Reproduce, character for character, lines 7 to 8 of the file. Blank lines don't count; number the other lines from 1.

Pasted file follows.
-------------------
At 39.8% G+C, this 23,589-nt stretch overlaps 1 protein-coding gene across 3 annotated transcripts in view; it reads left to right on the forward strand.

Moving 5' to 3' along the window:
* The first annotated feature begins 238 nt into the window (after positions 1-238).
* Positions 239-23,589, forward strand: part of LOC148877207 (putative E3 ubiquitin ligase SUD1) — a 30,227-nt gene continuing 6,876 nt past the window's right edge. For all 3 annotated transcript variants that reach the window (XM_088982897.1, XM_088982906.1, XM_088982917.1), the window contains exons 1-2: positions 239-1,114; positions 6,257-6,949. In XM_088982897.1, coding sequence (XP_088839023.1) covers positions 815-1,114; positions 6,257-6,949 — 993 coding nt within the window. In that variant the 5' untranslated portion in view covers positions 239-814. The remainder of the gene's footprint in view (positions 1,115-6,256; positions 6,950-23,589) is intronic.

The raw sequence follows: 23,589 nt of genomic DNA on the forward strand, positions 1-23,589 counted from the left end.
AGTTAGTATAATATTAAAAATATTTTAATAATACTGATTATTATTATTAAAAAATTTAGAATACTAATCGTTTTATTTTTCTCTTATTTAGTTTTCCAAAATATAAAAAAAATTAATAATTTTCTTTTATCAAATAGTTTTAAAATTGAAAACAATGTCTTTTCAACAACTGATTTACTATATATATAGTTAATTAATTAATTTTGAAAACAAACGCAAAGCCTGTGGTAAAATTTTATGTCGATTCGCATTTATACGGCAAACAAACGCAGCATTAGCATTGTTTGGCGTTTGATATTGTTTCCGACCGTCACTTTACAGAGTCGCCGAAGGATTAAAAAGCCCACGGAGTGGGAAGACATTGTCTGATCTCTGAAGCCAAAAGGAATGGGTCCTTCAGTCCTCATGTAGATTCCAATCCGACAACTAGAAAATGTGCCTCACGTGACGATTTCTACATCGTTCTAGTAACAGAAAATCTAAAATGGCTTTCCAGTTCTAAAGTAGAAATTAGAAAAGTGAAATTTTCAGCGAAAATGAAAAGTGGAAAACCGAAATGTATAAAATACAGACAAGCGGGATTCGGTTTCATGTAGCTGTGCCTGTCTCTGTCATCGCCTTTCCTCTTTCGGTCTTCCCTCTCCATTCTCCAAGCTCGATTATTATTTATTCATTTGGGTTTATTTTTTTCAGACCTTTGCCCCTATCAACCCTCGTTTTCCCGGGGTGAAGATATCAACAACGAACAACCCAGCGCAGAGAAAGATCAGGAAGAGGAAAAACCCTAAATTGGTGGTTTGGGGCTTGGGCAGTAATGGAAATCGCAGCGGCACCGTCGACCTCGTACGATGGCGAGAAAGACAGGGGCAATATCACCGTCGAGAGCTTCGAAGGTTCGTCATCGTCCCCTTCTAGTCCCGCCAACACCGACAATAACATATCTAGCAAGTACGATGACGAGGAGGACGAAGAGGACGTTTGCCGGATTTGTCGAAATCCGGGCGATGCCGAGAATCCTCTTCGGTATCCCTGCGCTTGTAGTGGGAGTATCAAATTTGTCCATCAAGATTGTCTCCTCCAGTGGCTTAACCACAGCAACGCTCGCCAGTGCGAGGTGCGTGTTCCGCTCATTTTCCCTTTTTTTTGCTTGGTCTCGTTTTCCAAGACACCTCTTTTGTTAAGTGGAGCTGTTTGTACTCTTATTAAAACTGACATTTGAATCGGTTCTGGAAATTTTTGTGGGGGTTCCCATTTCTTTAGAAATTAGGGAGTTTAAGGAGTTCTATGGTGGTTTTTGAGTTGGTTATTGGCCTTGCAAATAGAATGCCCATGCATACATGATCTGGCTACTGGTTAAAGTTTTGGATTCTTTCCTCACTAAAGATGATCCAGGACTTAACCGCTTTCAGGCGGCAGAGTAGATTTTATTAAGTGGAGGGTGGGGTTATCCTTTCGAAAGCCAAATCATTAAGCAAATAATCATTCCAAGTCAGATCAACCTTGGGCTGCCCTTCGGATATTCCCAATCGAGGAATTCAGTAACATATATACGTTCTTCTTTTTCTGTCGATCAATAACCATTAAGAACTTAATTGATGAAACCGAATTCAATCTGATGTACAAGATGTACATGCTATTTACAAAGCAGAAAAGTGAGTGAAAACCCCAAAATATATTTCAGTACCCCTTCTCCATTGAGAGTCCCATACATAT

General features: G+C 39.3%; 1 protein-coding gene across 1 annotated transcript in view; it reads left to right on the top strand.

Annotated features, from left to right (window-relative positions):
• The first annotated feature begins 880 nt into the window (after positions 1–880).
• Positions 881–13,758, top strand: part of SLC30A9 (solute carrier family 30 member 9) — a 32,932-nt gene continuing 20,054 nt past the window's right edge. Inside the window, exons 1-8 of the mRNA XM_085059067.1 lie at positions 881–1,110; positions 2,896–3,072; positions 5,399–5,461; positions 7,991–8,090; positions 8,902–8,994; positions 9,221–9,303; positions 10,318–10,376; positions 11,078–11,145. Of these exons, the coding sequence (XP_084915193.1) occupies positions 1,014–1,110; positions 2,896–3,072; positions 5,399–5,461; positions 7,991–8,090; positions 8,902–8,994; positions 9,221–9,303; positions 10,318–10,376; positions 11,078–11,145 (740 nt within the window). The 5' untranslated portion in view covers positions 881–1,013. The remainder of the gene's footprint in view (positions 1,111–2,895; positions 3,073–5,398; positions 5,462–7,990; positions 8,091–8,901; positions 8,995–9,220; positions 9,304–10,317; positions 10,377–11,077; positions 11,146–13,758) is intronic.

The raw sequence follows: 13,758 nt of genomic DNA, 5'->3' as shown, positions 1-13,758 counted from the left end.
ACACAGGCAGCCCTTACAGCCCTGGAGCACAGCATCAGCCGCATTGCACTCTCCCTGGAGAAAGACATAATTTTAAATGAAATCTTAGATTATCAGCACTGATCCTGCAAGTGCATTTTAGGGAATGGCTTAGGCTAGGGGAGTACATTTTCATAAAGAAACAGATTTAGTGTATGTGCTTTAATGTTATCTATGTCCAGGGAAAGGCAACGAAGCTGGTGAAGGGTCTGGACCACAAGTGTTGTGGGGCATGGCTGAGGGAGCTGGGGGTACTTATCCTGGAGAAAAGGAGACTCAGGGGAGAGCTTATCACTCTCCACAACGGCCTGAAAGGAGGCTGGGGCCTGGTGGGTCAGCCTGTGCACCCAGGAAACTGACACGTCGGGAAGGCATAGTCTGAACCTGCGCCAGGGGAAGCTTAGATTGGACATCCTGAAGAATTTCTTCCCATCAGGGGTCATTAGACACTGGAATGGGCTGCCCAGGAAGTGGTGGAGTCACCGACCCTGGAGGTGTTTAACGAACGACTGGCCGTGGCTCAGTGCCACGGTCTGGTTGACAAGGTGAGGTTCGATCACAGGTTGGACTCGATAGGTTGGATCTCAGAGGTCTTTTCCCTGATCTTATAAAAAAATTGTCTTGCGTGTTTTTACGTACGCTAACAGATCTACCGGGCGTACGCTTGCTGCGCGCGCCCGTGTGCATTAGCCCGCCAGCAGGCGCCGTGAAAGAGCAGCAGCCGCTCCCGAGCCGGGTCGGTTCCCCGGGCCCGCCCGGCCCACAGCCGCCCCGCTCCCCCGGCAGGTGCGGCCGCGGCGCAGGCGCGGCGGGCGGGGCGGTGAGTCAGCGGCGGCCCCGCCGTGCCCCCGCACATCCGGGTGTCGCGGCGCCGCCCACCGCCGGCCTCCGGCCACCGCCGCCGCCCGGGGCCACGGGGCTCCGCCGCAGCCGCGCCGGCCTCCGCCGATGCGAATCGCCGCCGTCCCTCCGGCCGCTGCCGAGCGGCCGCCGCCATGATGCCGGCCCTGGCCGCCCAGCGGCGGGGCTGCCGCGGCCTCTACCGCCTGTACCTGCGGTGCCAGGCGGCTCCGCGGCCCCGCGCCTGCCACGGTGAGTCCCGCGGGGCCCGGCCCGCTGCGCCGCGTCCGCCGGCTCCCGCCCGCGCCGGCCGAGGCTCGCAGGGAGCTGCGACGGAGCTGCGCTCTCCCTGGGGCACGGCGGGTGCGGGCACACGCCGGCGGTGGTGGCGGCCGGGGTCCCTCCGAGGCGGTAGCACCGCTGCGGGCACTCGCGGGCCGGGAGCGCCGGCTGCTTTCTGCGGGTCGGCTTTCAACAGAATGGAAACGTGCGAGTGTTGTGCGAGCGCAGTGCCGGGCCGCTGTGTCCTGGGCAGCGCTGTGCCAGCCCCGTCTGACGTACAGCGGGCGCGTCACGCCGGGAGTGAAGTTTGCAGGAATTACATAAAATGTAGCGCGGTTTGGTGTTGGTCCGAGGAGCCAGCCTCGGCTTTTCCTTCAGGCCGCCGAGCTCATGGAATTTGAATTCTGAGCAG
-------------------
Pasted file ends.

General features: G+C 39.3%; 1 protein-coding gene across 1 annotated transcript in view; it reads left to right on the top strand.

Annotated features, from left to right (window-relative positions):